New York Times op-ed: What ‘Good’ Dads Get Away With, by Darcy Lockman (author, All the Rage: Mothers, Fathers, and the Myth of Equal Partnership (2019)):
When my husband and I became parents a decade ago, we were not prepared for the ways in which sexism was about to express itself in our relationship. Like me, he was enthralled by our daughters. Like him, I worked outside the home. And yet I was the one who found myself in charge of managing the details of our children’s lives.
Too often I’d spend frantic days looking for spring break child care only to hear him ask, “Oh, there’s no school tomorrow?” Or we’d arrive home late with two tired kids, and instead of spearheading their nighttime routine he’d disappear to brush his own teeth. Unless I pointed out these lapses (which he’ll tell you I often did, and I’ll tell you I often did not), he was unaware.
We’ve all heard this story before. Thinking about my own relationship, and watching the other couples I knew, I kept wondering: Why is this still happening?
The optimistic tale of the modern, involved dad has been greatly exaggerated. The amount of child care men performed rose throughout the 1980s and ’90s, but then began to level off without ever reaching parity. Mothers still shoulder 65 percent of child-care work. In academic journals, family researchers caution that the “culture of fatherhood” has changed more than fathers’ actual behavior.
Sociologists attribute the discrepancy between mothers’ expectations and reality to “a largely successful male resistance.” This resistance is not being led by socially conservative men, whose like-minded wives often explicitly agree to take the lead in the home. It is happening, instead, with relatively progressive couples, and it takes many women — who thought their partners had made a prenatal commitment to equal parenting — by surprise. Why are their partners failing to pitch in more?
The answer lies, in part, in the different ways that men and women typically experience unfairness. Inequality makes everyone feel bad. Studies have found that people who feel they’re getting away with something experience fear and self-reproach, while people who feel exploited are angry and resentful. And yet men are more comfortable than women with the first scenario and less tolerant than women of finding themselves with the short end of the stick. Parity is hard, and this discrepancy lays the groundwork for male resistance.
Though many men are in denial about it, their resistance communicates a feeling of entitlement to women’s labor. Men resist because it is in their “interest to do so,” write Scott Coltrane and Michele Adams, leaders in the field of family studies, in their book, “Gender and Families.” By passively refusing to take an equal role, men are reinforcing “a separation of spheres that underpins masculine ideals and perpetuates a gender order privileging men over women.” ...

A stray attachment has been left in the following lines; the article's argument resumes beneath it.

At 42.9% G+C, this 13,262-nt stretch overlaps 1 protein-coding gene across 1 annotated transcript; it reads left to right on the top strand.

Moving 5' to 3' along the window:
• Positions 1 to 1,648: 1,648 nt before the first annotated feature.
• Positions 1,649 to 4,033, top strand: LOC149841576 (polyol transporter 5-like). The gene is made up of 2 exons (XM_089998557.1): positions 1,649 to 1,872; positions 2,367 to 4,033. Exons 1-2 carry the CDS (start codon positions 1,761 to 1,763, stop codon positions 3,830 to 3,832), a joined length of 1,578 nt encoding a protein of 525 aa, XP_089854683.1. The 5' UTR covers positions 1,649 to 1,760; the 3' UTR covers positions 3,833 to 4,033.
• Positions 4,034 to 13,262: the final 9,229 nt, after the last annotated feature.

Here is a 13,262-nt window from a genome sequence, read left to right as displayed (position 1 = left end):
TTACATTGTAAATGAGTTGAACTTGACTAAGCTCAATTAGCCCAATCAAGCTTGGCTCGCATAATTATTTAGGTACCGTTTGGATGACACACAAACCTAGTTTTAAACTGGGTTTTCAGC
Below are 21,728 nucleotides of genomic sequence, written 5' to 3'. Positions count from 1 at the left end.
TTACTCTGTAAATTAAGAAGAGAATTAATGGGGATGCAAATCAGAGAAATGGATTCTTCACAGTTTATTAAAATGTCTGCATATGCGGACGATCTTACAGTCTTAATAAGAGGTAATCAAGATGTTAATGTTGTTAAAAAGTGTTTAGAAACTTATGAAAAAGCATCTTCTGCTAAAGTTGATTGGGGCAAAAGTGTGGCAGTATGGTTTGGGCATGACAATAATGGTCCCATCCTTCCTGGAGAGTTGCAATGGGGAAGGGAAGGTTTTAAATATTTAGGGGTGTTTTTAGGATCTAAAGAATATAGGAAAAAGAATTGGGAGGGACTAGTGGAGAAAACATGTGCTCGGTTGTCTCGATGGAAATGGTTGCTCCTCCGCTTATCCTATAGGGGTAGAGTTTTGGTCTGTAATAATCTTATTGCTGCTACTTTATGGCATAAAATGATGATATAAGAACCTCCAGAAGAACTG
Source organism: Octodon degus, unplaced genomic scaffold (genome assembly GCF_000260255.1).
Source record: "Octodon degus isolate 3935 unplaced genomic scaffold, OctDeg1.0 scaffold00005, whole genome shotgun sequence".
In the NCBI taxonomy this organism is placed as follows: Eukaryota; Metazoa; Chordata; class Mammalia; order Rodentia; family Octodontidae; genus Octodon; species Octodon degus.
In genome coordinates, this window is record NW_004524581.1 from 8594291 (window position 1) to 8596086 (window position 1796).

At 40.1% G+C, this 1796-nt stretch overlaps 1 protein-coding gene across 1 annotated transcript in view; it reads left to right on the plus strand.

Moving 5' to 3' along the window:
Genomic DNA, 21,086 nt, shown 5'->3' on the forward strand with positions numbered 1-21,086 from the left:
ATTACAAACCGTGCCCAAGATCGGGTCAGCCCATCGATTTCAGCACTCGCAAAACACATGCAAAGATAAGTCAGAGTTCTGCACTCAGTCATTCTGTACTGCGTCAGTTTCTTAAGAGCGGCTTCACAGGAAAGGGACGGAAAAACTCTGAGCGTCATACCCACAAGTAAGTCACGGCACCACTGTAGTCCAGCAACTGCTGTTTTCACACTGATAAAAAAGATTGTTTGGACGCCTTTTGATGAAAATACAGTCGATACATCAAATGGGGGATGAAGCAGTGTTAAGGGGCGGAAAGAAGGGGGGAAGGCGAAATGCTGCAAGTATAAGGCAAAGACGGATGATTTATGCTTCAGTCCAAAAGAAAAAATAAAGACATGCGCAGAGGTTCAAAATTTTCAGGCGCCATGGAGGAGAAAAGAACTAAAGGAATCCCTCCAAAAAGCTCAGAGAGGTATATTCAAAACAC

The couples offered three explanations for this labor imbalance. The first was that women take over activities like bedtime, homework and laundry because men perform these tasks inadequately. ... The second explanation involved forgetting or obliviousness. ... Finally, some men blamed their wives’ personalities. ...
All this comes at a cost to women’s well-being, as mothers forgo leisure time, professional ambitions and sleep. Wives who view their household responsibilities “as unjust are more likely to suffer from depression than those who do not,” one study says. When their children are young, employed women (but not men) take a hit to their health as well as to their earnings — and the latter never recovers. Child-care imbalances also tank relationship happiness, especially in the early years of parenthood.
Division of labor in the home is one of the most important gender-equity issues of our time. Yet at the current rate of change, MenCare, a group that promotes equal involvement in caregiving, estimates that it will be about 75 more years before men worldwide assume half of the unpaid work that domesticity requires.
If anything is going to change, men have to stop resisting. Gendered parenting is kept alive by the unacknowledged power bestowed upon men in a world that values their needs, comforts and desires more than women’s. It’s up to fathers to cop to this, rather than to cop out.
The Atlantic: Mothers Should Be Less Grateful, Darcy Lockman:
I've spent the past year interviewing married or cohabiting heterosexual mothers across the United States about the distribution of child-care labor in their home. Most of them did the lion’s share of the work and were angry with their partner. Yet many of them told me they were “grateful.” Over and over again, I heard women complain that they were doing more than their partners, only to then insist that they were lucky to have any help at all. ...
Gratitude is a brand of benevolent sexism, a force that repels change. To offer thanks for whatever contributions men happen to make reinforces the implicit idea that parenting is women’s work, that 65/35 is a very fine place to stop. For too long, women have paid for this imbalance with their well-being—financially, emotionally, existentially. Only once gratitude is relinquished for righteous anger will gender rules in this realm be rewritten. Then we can land somewhere different: not grateful, only glad.